Discussion and Conclusion

The objective of this article was to present the dimensions to consider in order to bridge the digital inclusion gap for people with ID. Based on a literature review, the paper also illustrates how the dimensions interact with one another. This model was intended as a first step in better understanding the issues associated with social participation in the digital society. Although this process is relevant, it has some limits. First, in terms of method, the literature review included only English- and French-language scientific papers. Moreover, research in literature has focused almost exclusively on documentation produced in North America and the generalization of the model is not possible. Also, the concepts and keywords used in the databases are narrow and historical terms may have fallen out of favour.

It is possible that initiatives to promote digital inclusion exist in other countries and that the results were published in other languages. Moreover, the complementary Google search targeted only Québec initiatives. In the future, it would be relevant to examine international initiatives when performing this step, to obtain a more complete portrait. In brief, the model proposed is limited to the authors’ social context and thus limits the possibilities of generalization. Nonetheless, the elements identified in the literature review cover a broader range and help offset this shortcoming to some extent. On the other hand, the article didn’t fully covered gatekeeping and the interaction between risk perceptions and permissions for access. Therefore it represents another limit of our work.

Meanwhile, the model itself is derived simply from the authors’ reflections based on their experiences and their consultation of the elements found in the literature. In future studies, it would be interesting to compare this model with other authors’ proposed models. For example, Beukelman and Mirenda (2013) propose an evaluation model in the field of communication aids that include several of the components identified in our model and overlap the factors identified in the review by Chadwick et al. (2013). They also present it in the form of a decision tree. While these authors focus only on communication assistance, the model proposed could motivate the continuation of the reflection by research teams interested in the subject.

Still regarding the method, it would be interesting to conduct a study of an in situ application of the model with people with ID. In this type of study, the model could be compared with the people’s reality and a social validation could be performed. Quantitative studies involving correlational and factorial designs should also be used to examine the validity and fidelity of the model proposed. The weight of the various factors could then be determined. Indeed, our review showed that certain dimensions are extensively documented while others are just emerging. Studies of this nature would thus enable us to find out whether the low level of documentation of a component is linked to its emerging nature or rather to its relative weight compared with other variables.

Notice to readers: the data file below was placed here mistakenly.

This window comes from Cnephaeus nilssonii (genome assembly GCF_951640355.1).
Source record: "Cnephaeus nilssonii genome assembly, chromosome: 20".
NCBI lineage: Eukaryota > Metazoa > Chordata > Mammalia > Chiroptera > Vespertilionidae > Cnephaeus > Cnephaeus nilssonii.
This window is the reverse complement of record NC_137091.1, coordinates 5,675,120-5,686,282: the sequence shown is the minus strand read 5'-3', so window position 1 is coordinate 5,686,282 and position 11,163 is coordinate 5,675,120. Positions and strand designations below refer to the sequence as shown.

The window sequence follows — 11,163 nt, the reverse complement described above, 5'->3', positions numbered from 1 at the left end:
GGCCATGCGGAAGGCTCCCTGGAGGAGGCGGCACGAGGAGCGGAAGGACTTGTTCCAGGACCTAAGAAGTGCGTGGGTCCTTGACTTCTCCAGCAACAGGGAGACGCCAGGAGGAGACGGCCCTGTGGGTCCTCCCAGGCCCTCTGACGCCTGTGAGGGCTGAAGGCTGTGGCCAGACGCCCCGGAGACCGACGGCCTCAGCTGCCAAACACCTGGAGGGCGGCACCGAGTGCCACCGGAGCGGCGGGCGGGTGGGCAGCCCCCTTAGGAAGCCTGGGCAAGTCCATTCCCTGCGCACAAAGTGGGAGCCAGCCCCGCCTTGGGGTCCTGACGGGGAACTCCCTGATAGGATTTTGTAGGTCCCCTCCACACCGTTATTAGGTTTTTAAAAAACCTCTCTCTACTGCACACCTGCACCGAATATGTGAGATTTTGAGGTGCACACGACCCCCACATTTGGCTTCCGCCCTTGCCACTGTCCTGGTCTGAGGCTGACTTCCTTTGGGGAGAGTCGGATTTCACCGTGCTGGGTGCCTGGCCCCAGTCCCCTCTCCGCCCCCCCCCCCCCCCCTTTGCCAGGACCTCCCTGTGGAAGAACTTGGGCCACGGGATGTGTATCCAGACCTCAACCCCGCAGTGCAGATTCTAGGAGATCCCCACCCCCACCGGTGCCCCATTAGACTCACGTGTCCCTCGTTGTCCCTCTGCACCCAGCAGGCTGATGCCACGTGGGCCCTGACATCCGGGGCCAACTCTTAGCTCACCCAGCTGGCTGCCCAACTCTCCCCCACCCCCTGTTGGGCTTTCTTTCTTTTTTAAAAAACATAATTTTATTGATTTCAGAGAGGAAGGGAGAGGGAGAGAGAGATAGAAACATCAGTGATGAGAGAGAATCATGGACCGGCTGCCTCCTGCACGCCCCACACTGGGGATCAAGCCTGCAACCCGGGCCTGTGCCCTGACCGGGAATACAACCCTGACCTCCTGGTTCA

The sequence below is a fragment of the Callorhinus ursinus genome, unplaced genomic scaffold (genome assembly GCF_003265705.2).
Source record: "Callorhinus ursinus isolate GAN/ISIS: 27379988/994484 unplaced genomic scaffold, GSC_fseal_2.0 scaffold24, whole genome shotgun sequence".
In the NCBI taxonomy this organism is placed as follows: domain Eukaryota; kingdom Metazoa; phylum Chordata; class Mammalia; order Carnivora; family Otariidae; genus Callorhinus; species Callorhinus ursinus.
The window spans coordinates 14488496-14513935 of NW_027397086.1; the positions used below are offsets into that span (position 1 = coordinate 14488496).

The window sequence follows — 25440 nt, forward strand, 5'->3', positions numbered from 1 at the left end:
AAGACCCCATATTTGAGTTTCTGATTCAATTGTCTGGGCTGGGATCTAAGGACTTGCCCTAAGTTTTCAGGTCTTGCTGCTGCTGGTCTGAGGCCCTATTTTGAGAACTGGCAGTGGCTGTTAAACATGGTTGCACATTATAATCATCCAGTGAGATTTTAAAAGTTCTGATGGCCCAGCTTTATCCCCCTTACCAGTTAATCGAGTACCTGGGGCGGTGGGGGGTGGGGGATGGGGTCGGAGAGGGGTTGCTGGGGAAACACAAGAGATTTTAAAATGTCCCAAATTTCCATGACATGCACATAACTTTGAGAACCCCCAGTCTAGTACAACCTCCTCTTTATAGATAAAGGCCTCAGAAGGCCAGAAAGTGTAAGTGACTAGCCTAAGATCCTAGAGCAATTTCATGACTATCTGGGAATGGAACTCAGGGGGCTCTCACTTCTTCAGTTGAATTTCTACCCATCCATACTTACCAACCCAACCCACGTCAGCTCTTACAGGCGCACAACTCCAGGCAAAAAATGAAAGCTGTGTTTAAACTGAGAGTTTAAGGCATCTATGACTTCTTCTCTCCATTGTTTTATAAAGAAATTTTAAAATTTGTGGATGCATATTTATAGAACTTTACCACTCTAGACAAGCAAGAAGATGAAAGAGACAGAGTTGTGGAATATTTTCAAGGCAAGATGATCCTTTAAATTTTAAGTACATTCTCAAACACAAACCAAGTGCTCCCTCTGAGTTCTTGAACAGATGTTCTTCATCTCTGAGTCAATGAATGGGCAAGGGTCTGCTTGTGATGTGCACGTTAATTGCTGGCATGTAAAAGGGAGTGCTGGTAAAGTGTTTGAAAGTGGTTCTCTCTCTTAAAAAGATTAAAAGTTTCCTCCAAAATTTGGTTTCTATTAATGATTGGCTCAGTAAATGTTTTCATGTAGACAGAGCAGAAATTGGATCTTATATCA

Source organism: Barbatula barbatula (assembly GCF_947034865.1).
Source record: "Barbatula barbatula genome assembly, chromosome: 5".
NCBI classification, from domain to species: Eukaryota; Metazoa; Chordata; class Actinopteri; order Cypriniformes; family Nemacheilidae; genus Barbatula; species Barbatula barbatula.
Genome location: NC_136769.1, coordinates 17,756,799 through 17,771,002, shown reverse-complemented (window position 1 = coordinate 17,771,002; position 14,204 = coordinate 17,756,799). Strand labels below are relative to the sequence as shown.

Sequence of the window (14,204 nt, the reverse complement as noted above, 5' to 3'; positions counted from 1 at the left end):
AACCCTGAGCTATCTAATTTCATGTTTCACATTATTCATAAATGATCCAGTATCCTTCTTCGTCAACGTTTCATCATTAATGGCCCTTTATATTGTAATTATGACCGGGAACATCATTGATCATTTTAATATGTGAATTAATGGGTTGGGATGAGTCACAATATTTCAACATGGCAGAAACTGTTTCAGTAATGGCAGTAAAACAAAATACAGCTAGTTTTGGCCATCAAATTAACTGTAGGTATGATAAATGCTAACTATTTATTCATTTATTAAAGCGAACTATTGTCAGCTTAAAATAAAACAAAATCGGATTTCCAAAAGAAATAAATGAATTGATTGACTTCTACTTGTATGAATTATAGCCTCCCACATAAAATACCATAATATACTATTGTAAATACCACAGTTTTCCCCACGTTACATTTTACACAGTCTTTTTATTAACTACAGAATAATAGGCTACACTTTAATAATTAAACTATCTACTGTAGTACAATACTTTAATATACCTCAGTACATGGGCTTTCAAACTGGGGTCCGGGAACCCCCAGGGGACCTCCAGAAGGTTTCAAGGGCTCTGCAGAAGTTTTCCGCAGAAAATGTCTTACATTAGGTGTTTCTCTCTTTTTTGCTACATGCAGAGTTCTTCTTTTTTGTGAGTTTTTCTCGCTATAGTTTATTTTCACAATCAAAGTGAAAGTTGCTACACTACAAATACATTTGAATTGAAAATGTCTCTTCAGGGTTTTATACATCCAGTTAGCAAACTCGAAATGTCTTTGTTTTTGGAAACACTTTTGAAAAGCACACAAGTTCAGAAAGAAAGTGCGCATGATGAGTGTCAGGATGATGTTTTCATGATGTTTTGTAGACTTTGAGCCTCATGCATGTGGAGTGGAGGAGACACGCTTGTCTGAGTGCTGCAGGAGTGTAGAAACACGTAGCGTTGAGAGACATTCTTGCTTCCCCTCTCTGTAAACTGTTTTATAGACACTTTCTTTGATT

Finally, the new model does not include the ethical or psychosocial issues identified in the previous pyramid model. This omission is intentional; ethical issues are a cross-sectional theme and psychosocial issues appear to result from a digital inclusion process. This does not mean, however, that these elements should be dismissed. On the contrary, ethical issues related to the use of technologies with these people could constitute, on their own, the content of a scientific publication. In short, our team stresses the importance of considering this dimension at every step of the way, when technologies are used with people with ID. Meanwhile, psychosocial issues has been considered extensively in the review by Chadwick et al. (2013) and in the review by Caton and Chapman (2016). It is recommended that this area of research be actively developed over the next few years.

Nonetheless, this first model helps to further the reflection on the subject. We hope that it will contribute to the advancement of knowledge in this sector and that collective actions will ultimately reduce the risks of exclusion, increase accessibility and promote social participation and inclusion of these people in the digital world.

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Correspondence to:
Dany Lussier-Desrochers
Psychoéducation
Université du Québec à Trois-Rivières
3351 Boul. des Forges
C.P. 500, Trois-Rivières
Québec
G9A 5H7
Email: dany.lussier-desrochers@uqtr.ca


Editorial record: First submission received on September 9, 2016. Revision received on January 17, 2017. Accepted for publication on May 5, 2017. The article is part of Special Issue "Internet use and disability – Risks, opportunities and challenges" guest edited by Emma Sorbring and Martin Molin.